Mayor Bill de Blasio is abandoning his predecessor's controversial system of letter-grading each city public school in favor of more nuanced metrics that give less weight to standardized tests.
In place of A-to-F grades for the city's more than 1,800 schools, a Bloomberg-era policy in place since 2006, each school will be evaluated on a mix of questionnaire answers, objective metrics and in-person observations by experts. The policy will be fully implemented next year.
Chancellor Carmen Fariña, speaking during a policy address Wednesday morning in the auditorium of Brooklyn's PS 503/PS 506, said the letter grades were neither useful nor informative in helping parents evaluate how well a school served its students.
"They are not restaurants," she said, a reference to letter-grading of eateries' sanitary inspection results, which former Mayor Michael Bloomberg's administration also introduced in the city.
Fariña's announcement is yet another education policy shift for the de Blasio administration from Bloomberg's. Other moves have included a reduced emphasis on charter schools, an overhaul of teacher evaluations and a labor settlement with the teachers union.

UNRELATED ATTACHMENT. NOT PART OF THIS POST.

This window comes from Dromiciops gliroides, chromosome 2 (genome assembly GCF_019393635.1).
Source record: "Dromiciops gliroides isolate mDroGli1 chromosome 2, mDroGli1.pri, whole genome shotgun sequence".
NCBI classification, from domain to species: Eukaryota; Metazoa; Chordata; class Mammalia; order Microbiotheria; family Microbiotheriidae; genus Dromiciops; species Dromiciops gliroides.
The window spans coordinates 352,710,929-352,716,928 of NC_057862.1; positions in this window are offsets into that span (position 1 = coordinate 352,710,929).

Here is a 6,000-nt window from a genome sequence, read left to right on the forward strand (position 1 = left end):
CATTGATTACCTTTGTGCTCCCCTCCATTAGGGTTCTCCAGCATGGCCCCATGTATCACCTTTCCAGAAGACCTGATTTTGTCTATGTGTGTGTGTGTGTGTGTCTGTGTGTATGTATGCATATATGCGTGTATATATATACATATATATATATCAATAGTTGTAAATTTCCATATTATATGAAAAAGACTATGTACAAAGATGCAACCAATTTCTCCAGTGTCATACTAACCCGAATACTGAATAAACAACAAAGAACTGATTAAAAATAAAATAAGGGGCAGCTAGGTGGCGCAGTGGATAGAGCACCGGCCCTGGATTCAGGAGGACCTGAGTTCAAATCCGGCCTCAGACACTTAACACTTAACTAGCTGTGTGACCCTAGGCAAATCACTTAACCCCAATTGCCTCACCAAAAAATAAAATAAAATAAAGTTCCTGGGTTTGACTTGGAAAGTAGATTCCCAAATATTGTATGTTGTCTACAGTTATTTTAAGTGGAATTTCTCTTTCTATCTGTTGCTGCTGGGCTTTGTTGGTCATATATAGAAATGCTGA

In jettisoning the letter grades, de Blasio's Education Department conceded that the new system is much more complex but gives more accounting of what makes a good school.
Jeremiah Kittredge, chief executive of a pro-charter-school group Families for Excellent Schools, criticized the policy switch.
"With more than 143,000 students trapped in failing schools, Chancellor Fariña chose today to go backward, refusing to acknowledge failure and rejecting accountability," he said.
The new school-assessment system includes answers to questions such as "How well do teachers work with each other?" and "What is it like to be at this school?" The system tracks student progress on credits, Regents, graduation and test scores but doesn't distill those indicators into grades.
Under the Bloomberg system, schools received "progress reports" -- an overall letter grade, mostly based on test scores, and individual ones in each of several categories.
Parents will see a preliminary report later this year, with the full changes by next year, Education Department officials said. It will be available online or by request on paper.
Lisa Sarnicola, one of the principals who hosted the chancellor, called the changes "what our schools need."
"The big thing is the trust factor," said Sarnicola, whose school received an A last year under the Bloomberg system. "It should not just be about tests. It should be about what goes on each and every day within the school building."